Plato believed writing and rhetoric would degrade our thinking and ethics. We weren’t around in his day, so we can’t compare his baseline to today’s new normal, but we should be able to make some assertions about the ways thinking, ethics, writing, and rhetoric each influence the others. Bear in mind, though, that your lived experience and perspective affect how you will perceive and articulate those relationships, and doing so of course requires you to use language, which we each do in different ways. Plato’s question, then, asks us to look at what influences the other—does writing degrade our thinking? Does thinking enable our writing? Does rhetoric allow us to control our ethics, or do ethics constrain our use of rhetoric? Plato’s values are evident in his complaint, and both are clearly a product of his time. But have we lost things by ignoring his warning?
Furthermore, how can we reach consensus on the effects writing and rhetoric have on thinking and ethics? Can they be sufficiently untangled for us to keep one static while allowing flexibility in the others? For example, can we write one thing that we all agree to but that we all have different thoughts about?
One of the threshold concepts (Meyer & Land, 2005) of the writing studies discipline is that “writing is embodied cognition.” Composition scholars assert that it’s impossible to separate any writing from the thinking that led to it, and that when we say things like, “put your thoughts on paper,” we’re being more literal than we might realize. The act of writing forces us to arrange our thoughts in a linear structure build around vocabulary we have learned from others. That limits what we can say as well as what we can think. For that matter, the language we use affects our perception of the world around us, so our writing literally shapes our thinking—and vice versa.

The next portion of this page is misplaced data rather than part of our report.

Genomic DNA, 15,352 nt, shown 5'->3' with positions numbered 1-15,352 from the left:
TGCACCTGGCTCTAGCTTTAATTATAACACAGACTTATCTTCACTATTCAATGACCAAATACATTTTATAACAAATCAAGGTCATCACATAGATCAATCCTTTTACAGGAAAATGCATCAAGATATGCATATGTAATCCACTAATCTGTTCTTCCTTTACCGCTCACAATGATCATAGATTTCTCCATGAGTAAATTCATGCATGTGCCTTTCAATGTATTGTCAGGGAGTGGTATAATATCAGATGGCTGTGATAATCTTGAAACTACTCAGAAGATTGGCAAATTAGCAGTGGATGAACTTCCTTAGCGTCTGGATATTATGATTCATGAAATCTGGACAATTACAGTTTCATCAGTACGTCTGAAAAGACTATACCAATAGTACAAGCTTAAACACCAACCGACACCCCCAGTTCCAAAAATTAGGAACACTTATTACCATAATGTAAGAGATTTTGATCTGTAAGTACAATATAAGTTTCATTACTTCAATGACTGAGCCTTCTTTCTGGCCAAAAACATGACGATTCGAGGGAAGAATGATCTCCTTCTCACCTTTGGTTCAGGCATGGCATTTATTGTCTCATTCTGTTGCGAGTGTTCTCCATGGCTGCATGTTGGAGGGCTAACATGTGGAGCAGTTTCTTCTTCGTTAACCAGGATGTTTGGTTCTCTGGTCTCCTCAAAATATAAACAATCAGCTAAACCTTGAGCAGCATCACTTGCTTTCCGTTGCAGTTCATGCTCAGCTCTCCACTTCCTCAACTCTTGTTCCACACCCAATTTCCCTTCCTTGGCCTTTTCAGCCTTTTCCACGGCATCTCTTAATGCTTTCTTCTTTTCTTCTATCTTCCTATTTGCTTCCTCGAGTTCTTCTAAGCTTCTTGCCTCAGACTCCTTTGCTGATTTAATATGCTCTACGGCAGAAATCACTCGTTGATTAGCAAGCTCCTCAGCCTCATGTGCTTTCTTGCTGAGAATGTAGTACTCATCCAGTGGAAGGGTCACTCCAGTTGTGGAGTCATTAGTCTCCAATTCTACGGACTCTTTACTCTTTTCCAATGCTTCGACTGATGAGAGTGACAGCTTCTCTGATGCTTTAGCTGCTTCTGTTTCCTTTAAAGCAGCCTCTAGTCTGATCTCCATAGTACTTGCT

Consider communication in modern times. Abraham Lincoln is featured in a popular meme crediting him with warning us not to believe everything we read on the Internet. We know Honest Abe was right, but why? How can we trust him? And for that matter, was Plato right, and how can he be trusted?
These questions ask us to untangle thought from expression. In the case of memes, is that even possible? Are the two sufficiently different that we can consider them separately? For this assignment, let’s test these theories. Let’s use modern tools to discuss modern tools, defending our cultural practices against the accusations of dead white men from 2½ millennia ago. For this assignment, create your own meme to make a claim about modern perceptions of rhetoric. Use that meme in a blog post in which you discuss your thoughts and how they are expressed through the meme you create. Be prepared to share your meme with the class and be able to support the claim you (and your meme) assert.
While your goal is to explain your perspective about writing and thinking to your colleagues using the medium of memes, you have the opportunity to be lighthearted and playful. Can memes show thought? Mood? Shared experience? The more you understand and use the power of your medium, the more effective and interesting you will be.
But then think of how memes don’t work. Recall a time when you saw one but didn’t understand it. Think of the layers of explanation it took for you to feel informed. Consider what KnowYourMeme tells about the origins of what you choose to share—how much shared background in the audience is necessary for the meme to do whatever it is that memes are supposed to do? You might need to explain that to our class, considering the diversity of its members.